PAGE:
Rivers Authority (now the Environment Agency) commissioned Simon Hughes
and I to tackle the problem. This we did in 5 stages:
1. Create large
lagoon to catch any sudden surges during works. The lagoon was floored
with hundreds of tons of powdered limestone.
2. Remove scree
above and behind the dam in order to expose it properly.
3. Pump out clear
water sitting on top of ca. 0.5m of ochre, liming the discharge every
15 minutes thus raising the pH from 2.5 to 5.5. This stage went on on a
4. Pump out ochre
into the large lagoon and bury with powdered limestone.
5. Remove dam and
repair broken lagging.
Some aspects of
this utterly messy but ultimately successful job are illustrated below.
Opening up the
adit mouth and setting up pumps. A considerable amount of scree had to
be cleared off the back of the adit. The excavator dug well back to
allow for further landslides, this permitting access to a "porthole"
into the water at the back of the dam. A submersible pump was lowered
just under the surface of the water, to avoid stirring up the ochre
below. A digital pH meter was installed in the mine discharge, a large
stash of agricultural lime was placed just upstream and we were ready
A view up the
adit during pumping. The dam lies ahead in the darkness. While pumping
was ongoing the adit floor up to the dam was cleared of debris.
Once the water
and ochre had been pumped well down, work commenced on tackling the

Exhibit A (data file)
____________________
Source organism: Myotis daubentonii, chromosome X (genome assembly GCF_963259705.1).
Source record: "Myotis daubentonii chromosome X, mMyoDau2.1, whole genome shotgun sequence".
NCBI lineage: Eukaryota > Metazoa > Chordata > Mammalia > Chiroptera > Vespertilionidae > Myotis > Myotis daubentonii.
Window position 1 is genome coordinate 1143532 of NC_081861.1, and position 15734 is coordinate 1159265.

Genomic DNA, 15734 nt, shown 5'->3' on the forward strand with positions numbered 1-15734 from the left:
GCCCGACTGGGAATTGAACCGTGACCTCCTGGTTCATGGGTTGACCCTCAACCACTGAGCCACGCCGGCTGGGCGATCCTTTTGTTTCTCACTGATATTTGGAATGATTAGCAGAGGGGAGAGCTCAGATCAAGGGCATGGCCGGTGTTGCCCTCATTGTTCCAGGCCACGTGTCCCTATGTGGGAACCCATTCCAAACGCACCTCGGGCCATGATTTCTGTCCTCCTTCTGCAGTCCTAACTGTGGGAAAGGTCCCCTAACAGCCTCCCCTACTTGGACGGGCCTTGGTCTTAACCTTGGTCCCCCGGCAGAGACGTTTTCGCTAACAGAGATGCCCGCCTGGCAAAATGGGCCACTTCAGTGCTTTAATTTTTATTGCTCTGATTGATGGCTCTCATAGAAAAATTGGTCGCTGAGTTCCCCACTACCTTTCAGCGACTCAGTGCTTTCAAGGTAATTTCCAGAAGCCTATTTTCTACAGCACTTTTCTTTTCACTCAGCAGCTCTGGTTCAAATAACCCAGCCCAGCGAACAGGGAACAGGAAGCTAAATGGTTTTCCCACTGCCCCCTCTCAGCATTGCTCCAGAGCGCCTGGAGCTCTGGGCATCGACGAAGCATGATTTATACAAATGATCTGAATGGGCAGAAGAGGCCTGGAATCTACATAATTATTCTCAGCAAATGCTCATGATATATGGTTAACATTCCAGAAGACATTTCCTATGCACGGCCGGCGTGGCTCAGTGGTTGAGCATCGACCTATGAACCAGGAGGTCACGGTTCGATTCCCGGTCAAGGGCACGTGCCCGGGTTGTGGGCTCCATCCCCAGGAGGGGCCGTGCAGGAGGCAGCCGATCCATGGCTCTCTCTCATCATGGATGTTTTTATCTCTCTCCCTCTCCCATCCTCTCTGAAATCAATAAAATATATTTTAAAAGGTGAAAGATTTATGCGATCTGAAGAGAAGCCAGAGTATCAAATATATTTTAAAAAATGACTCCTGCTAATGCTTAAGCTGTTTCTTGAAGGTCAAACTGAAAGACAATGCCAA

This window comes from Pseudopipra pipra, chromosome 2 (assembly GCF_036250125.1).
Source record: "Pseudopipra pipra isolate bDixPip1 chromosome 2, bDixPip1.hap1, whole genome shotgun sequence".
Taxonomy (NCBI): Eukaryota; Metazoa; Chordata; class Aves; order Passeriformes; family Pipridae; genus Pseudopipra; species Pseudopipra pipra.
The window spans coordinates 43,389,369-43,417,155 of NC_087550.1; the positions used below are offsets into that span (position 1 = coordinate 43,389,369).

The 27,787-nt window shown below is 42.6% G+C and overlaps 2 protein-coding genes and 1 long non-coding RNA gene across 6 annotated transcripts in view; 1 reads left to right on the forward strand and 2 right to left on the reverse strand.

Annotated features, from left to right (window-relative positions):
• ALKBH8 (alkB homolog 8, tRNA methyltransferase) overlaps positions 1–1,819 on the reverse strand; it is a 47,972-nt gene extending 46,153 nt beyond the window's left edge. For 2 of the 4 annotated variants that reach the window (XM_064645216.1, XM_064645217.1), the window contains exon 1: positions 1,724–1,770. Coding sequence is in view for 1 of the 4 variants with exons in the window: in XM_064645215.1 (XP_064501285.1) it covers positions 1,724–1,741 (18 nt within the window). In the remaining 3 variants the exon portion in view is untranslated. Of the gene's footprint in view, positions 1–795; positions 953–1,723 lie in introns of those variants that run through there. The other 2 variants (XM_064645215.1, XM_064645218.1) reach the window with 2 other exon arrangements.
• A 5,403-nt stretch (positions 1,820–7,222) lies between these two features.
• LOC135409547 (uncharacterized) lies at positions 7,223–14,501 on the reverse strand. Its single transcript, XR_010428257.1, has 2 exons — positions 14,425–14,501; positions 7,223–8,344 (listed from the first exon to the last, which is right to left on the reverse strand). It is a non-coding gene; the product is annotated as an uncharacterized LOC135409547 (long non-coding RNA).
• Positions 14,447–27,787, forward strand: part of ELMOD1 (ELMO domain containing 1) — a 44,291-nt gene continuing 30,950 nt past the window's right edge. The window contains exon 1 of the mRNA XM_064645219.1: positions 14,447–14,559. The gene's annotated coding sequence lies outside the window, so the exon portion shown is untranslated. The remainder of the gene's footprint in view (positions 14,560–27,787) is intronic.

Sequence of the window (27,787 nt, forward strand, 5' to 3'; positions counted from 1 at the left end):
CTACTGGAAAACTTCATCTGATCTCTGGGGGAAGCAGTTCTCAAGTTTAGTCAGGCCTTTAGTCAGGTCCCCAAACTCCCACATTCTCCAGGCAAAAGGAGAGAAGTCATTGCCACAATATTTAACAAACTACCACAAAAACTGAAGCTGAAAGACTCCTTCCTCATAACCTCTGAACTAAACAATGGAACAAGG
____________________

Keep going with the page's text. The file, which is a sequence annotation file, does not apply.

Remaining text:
dam, a mixture of fine shale, soil and soft ochre. In this image the
dam is half-removed. The burst lagging where the shale came in is above
and to the left of the dam.
Beyond the dam
lay the inky depths of the mine which was explored for a short
distance. However, dangerous roof conditions and bad air made a full
inspection of the mine impossible. This image is taken a short way in.
Note the square timbering and copious amounts of ochre in places - it
covered the floor, walls and roof. Ochre itself is however less toxic
than the mine water with its loading of heavy metals - a classic case
of the highly visible pollution being aesthetically displeasing while
the apparently "clear" water is in fact the real rogue!
The lagging on
the level portal was replaced. Note that this was a temporary job
designed to tackle an environmental emergency: we made it clear at the
time that a longer-term solution must be found and implemented.
However, the adit should not let in any more scree for a few tens of
Here, one of the NRA excavators is
spreading lorryloads of powdered limestone over the ochre pumped from
the mine into the big lagoon. The ochre in turn was pumped onto a
powdered limestone bed. This image also shows the rusty mine-tips.
Here the No 9 job
is nearing completion. The words "Keep Out - bad air" were added to the
mine door after this photo was taken. In front of the door are the
remains of a mine-wagon which was found buried in shale and winched out
of the way. The water was set to discharge via a pipe from this small
Although we went
home happy after completing this work, Nature was to have a nasty
surprise for us, some distance away, which 6 months after this photo
was taken was to transform the site's appearance once again.